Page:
BOISE, Idaho (AP) - Firefighters are trying to stop a 10-square-mile wildfire that’s burning through primary sage grouse habitat in a remote part of southwest Idaho.
Nearly 200 firefighters backed by 10 aircraft, 17 fire engines and six bulldozers on Tuesday worked to contain the fast-moving fire that started Monday morning.
“The plan is to secure the dozer lines they have established and suppress any of the active flame,” said fire spokeswoman Carrie Bilbao of the U.S. Bureau of Land Management.
She said the area contains grasslands and sage brush with scattered ranches. The area also contains top habitat for sage grouse, which are being considered for federal protection under the Endangered Species Act.
Federal land managers earlier this year announced a wildfire strategy that included protecting sage grouse habitat from the massive wildfires that have been increasing in the last decade.
Bilbao noted fire managers have been responding with that in mind, and that accounted for the large amount of equipment and firefighters sent to the fire.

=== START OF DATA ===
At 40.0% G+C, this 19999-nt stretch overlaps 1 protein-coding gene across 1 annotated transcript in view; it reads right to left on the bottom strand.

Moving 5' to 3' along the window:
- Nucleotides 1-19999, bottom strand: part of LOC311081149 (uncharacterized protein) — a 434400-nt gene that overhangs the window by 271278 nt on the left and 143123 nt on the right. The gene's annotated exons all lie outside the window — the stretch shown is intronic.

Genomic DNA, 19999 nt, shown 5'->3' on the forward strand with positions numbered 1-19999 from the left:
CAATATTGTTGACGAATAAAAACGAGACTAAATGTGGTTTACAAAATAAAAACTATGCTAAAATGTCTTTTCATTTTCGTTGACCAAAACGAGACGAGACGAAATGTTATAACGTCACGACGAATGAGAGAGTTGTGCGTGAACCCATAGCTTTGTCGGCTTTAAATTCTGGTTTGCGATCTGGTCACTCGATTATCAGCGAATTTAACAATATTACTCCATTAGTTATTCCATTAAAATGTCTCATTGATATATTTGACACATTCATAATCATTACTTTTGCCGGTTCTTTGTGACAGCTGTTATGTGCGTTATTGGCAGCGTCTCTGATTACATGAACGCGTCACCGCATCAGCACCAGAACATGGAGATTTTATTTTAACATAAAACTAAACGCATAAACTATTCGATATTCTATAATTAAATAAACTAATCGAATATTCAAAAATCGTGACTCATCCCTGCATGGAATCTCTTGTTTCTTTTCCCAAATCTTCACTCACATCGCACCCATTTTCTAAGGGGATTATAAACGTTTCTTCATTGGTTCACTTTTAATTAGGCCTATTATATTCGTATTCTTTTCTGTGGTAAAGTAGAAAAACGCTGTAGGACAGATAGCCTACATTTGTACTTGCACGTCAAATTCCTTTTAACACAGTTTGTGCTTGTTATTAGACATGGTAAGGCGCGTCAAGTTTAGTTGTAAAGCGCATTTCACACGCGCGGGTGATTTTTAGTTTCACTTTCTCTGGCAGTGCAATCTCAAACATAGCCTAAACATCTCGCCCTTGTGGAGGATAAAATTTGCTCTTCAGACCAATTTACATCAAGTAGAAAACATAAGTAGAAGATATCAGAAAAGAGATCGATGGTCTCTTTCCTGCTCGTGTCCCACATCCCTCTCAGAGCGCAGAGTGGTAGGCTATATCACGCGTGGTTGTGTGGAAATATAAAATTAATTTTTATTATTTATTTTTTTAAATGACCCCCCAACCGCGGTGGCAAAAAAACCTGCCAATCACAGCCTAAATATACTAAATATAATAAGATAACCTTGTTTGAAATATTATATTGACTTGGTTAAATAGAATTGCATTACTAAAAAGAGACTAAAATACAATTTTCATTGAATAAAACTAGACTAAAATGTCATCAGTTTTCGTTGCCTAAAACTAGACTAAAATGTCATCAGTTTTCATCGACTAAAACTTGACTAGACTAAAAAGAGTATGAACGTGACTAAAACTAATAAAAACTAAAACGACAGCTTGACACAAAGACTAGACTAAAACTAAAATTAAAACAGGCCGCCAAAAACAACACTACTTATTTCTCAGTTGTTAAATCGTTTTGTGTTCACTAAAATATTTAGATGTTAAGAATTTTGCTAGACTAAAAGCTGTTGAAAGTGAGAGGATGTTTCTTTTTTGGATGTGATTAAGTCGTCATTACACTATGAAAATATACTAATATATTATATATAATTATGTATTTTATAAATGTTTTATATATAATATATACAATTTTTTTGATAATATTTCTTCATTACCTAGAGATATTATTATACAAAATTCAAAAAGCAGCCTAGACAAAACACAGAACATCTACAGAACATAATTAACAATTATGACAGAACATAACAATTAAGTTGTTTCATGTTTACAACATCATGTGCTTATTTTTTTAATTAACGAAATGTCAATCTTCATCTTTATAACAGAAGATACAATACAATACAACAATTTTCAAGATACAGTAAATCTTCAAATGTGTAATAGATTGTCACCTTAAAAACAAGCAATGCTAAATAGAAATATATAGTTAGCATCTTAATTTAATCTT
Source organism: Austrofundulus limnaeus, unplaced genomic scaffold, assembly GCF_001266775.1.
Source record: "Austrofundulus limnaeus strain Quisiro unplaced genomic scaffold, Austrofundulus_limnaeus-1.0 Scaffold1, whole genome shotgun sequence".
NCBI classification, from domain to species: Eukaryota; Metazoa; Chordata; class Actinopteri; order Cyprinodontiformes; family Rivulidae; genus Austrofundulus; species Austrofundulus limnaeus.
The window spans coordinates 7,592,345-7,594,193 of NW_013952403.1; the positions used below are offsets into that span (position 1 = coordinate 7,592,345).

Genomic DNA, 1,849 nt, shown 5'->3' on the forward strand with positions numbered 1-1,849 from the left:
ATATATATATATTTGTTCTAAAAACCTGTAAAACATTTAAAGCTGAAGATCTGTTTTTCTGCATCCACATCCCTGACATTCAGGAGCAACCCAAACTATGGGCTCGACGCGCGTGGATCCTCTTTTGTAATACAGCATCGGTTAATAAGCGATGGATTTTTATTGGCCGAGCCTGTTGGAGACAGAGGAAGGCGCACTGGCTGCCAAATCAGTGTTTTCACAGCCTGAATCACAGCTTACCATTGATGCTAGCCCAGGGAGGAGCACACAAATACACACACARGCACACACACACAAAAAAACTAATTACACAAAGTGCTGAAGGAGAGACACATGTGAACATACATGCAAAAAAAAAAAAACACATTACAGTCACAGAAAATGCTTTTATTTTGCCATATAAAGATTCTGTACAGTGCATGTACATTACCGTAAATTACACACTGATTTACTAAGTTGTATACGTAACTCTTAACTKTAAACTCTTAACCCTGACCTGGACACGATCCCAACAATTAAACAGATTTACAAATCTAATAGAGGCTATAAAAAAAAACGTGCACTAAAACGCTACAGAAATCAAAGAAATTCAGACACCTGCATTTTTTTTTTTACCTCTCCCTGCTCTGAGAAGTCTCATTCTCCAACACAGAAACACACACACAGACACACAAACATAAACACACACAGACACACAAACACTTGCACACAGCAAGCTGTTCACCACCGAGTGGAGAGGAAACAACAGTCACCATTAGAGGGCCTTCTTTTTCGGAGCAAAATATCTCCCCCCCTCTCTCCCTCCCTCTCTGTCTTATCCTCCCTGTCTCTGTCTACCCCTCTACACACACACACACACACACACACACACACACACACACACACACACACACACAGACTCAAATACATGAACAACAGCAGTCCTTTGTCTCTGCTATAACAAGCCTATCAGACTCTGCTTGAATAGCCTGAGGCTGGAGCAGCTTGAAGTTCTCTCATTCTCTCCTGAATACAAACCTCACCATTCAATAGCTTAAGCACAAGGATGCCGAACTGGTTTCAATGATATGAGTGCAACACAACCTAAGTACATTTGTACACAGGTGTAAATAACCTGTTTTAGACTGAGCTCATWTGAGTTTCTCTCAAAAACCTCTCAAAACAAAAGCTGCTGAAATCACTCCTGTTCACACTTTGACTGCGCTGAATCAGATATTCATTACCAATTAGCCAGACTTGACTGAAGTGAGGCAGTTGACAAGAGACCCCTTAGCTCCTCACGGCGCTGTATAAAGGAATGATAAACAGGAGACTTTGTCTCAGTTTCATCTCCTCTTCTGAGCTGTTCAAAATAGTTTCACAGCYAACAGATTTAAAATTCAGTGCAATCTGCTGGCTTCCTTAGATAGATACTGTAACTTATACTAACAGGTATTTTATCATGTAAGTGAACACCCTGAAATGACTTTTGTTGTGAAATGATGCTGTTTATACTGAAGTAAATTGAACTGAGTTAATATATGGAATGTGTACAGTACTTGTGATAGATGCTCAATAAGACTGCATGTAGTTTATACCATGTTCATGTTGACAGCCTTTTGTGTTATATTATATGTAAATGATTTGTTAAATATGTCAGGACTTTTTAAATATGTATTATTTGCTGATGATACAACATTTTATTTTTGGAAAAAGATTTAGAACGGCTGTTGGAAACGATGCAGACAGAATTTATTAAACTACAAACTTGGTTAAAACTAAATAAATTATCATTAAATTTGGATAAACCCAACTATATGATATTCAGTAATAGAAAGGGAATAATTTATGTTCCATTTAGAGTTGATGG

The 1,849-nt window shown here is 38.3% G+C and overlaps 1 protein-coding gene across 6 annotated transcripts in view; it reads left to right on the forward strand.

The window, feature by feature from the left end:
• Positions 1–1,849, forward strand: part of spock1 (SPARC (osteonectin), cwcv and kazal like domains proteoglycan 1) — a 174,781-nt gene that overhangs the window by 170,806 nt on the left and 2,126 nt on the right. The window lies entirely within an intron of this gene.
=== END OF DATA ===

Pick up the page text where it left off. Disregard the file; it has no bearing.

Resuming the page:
“It seems like a lot, but considering the fact that this is primary sage grouse habitat, it’s not surprising,” she said. “Also, this is our main fire we have going for the BLM.”
Two Rangeland Fire Protection Associations, made up of local residents, are also working to contain the blaze.
Bilbao said no structures have been lost but the search is on for cattle believed to have been grazing in the area when the fire started. The cause is under investigation.
Elsewhere in Idaho, officials with the Payette National Forest and Boise National Forest say lightning in the last 24 hours has sparked a dozen fires and crews are responding.
In northern Idaho, officials say numerous lightning caused fires have also started in the Nez Perce-Clearwater National Forests and crews are working to contain them while they’re still small.
Firefighters across the state are contending with low humidity and high temperatures. In southwest Idaho, a temperature around 100 is expected, as are more thunderstorms with potential lightning.
Copyright © 2021 The Washington Times, LLC.